Father Ciaran Kane, from Xavier House in Cheung Chau, studied with him in high school in Ireland and they were again together in the Jesuit formation programme, coming to Hong Kong at about the same time.
Father Kane described his old friend as charming and a man who made friends easily, although in many ways he could be called a loner, as he liked to do his own thing in his own way. Father Kane said that something changed in him in later years. In describing him as dapper, he noted that in his later years he become really casual and even grew a beard.
“But he really loved writing,” Father Kane said, “and he was good at it. For many years after he went back to Ireland, he would return to Kuala Lumpur and do a month at the Catholic paper each year. He wrote many things.”
Father Doyle left Hong Kong when he finished at the Sunday Examiner and returned to Ireland where he worked in high school ministry and also retreat work.
Father Kane said, “He never forgot his Cantonese though and kept contact with Chinese people in Ireland and England, as well as in Vancouver and New York for many years.”
Father Doyle finished his days in Manila among the Jesuit scholastics as a spiritual adviser. He is also remembered as an author of prayers and reflections.
He once wrote, “Perhaps I haven’t seen things from this perspective, or have forgotten it, but it is the truth of my life: I am called by name, journeying along a unique path, God with me, God before me, all along the way that is mine.”
Tributes to him have poured in from every country in which he worked. May he rest in peace.
Sunday Examiner Hong Kong - 3 April 2011
◆ Biographical Notes of the Jesuits in Hong Kong 1926-2000, by Frederick Hok-ming Cheung PhD, Wonder Press Company 2013.
◆ Jesuits in Ireland :
Frank Doyle, an Irish Jesuit priest of the Chinese Province, died on Saint Patrick’s Day 2011. After some years working in Ireland, Frank had returned to Asia in 2010, undertaking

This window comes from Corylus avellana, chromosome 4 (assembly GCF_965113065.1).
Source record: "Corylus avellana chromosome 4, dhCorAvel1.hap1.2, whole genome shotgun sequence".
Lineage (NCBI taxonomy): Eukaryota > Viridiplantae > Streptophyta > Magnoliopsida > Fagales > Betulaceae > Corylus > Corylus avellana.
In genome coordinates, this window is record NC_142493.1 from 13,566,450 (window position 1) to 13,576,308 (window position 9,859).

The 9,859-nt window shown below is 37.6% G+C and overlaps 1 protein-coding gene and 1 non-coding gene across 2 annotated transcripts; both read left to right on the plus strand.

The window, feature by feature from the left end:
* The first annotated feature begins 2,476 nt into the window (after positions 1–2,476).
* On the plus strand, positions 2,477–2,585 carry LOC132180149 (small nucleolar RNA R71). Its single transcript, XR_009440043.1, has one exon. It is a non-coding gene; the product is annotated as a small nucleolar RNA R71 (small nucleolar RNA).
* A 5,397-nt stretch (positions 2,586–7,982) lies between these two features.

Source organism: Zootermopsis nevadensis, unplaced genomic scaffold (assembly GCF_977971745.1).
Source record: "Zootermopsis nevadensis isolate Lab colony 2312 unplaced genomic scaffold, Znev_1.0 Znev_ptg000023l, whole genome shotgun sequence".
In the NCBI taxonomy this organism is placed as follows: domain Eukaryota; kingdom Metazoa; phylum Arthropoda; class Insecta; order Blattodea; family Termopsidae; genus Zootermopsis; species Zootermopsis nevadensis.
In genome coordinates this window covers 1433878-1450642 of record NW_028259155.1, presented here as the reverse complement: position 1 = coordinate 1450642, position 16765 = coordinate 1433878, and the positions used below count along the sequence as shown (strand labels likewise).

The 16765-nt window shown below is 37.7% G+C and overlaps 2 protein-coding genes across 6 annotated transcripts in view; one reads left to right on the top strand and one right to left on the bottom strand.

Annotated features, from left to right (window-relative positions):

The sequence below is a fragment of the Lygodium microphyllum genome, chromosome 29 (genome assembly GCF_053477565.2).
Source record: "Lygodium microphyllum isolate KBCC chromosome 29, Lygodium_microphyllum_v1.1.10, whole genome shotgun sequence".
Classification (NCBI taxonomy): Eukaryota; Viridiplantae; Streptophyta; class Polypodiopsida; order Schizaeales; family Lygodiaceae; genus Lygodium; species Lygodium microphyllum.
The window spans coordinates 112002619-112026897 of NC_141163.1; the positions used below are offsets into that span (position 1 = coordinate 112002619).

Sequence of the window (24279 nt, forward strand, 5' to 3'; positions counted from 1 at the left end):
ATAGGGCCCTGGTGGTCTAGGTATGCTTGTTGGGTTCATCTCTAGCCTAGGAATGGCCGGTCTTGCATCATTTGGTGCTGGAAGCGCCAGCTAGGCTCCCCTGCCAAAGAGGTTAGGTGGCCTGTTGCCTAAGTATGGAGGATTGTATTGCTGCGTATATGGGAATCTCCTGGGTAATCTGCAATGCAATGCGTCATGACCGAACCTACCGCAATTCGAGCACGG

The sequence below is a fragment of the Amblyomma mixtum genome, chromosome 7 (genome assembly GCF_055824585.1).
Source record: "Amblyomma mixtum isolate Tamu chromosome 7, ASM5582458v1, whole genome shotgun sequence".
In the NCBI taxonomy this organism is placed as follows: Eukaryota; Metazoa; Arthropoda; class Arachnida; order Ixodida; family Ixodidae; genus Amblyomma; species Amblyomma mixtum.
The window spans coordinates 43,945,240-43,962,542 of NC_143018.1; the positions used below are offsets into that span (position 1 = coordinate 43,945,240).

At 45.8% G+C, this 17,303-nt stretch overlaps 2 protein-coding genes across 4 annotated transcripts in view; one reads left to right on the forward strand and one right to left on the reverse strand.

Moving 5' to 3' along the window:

work as a spiritual director in Manila. For many years he wrote the Living Space commentaries – reflections on readings and saints – on the Sacred Space website. His requiem and burial took place in Saint Ignatius Oratory, Loyola House of Studies, Manila on 22 March. Messages sent on news of his illness and other more general comments indicate how meaningful his apostolate had become to so many whom he had helped in their search for the Lord. The text of the homily delivered at his funeral can be read at Living Space, courtesy of Mark Raper SJ, President of the Jesuit Conference of Asia Pacific. The text of the homily (http://sacredspace.ie/livingspace/funeral-homily/)
Frank Doyle SJ (left in photo) recently exchanged the green and leafy delights of Gonzaga for the humid heats of Manila, where there has been no rain for a long time and it is extremely hot, exceeding 30C and going up to 36, with humidity to match. After years in Hong Kong, Frank served Chinese exiles in many parts of the world, including Dublin. His ease with groups of diverse languages and cultures will stand to him in his new job as spiritual director to Jesuit students from at least twelve different countries. On arrival he joined a team directing the spiritual exercises in an upcountry retreat house. He lives on the large (Belfield-size) campus of the Jesuit university, Ateneo de Manila, and is praying for some cool rain
◆ Biographical Notes of the Jesuits in Hong Kong 1926-2000, by Frederick Hok-ming Cheung PhD, Wonder Press Company 2013 ISBN 978 9881223814 :
Note from Paddy Finneran Entry
Among his students were Ciarán Kane and Frank Doyle in Belvedere
Interfuse No 145 : Summer 2011
Fr Frank Doyle (1932-2011) : China Province
Obituary by Myles O'Reilly